Low Bono and Solo Initiative
The Low Bono and Solo Initiative aims to assist its alumni in starting and sustaining their own solo practices or small firms, including those setting up their own practices with the intent of serving the moderate means client community.
Through the Initiative, alumni can benefit from a series of CLEs and workshops and the Low Bono Incubator Program. For those interested in taking advantage of opportunities the initiative offers, please also check out the resources and ways to connect with the community below. For more information about the Low Bono and Solo Initiative, please contact Diana Singleton, Director at the Access to Justice Institute, at email@example.com or 206-398-4168.
The Low Bono Incubator Program
We have a justice gap in our society: a growing number of people who need legal services cannot afford to hire an attorney but they make too much money to qualify for free legal aid. The School of Law seeks to fill that gap by encouraging its graduates to build low bono practices which serve the moderate means client community by offering high-quality legal services for reduced fees. Run by Access to Justice Institute, the Low Bono Incubator Program incubates a number of alumni's new low bono practices for one year - providing support like mentors, stipends, and training.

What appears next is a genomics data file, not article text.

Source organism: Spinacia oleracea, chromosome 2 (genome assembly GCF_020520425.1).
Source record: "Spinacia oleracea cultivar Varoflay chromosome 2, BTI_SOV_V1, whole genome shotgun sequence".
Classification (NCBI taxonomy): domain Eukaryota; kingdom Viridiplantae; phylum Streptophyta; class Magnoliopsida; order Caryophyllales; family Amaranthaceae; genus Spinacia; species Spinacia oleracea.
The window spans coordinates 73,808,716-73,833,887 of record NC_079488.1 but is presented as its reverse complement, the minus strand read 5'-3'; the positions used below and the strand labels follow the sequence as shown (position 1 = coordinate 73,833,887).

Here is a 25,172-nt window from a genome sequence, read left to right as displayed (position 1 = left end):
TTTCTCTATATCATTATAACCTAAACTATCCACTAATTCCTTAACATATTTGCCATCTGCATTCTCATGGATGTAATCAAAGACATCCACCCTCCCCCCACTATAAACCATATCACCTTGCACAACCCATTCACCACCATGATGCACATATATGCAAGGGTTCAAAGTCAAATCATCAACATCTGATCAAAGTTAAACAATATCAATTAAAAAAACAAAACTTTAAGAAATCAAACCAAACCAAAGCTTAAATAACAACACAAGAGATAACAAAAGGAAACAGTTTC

Through the program, each Incubator Attorney can benefit from:
- A monetary stipend to help cover initial costs of launching a practice.
- Use of office space in Seattle for the purposes of meetings, limited work, and an address for mail and service.
- A mentor's support and guidance in running a law practice.
- Support and guidance from mentors with experience in particular areas of law.
- Peer support through bi-monthly meetings with the law practice mentor.
- Monthly workshops geared to provide hands-on training to launch and build a low bono practice.
- All the alumni privileges of the Law Library plus a free borrowing membership.
- One year free subscription to Clio Law Practice and Case Management Software.
Applicants for the Low Bono Incubator Program must be a graduate of Seattle University School of Law; be licensed to practice in Washington State and be in good standing; have malpractice insurance or planning to get malpractice insurance; have not yet started their low bono practice or are within one year of starting their practice; and be committed to having at least 60% of their clientele be people of moderate means. Please contact Diana Singleton at firstname.lastname@example.org for updated information on application details for the 2016 Incubator cohort.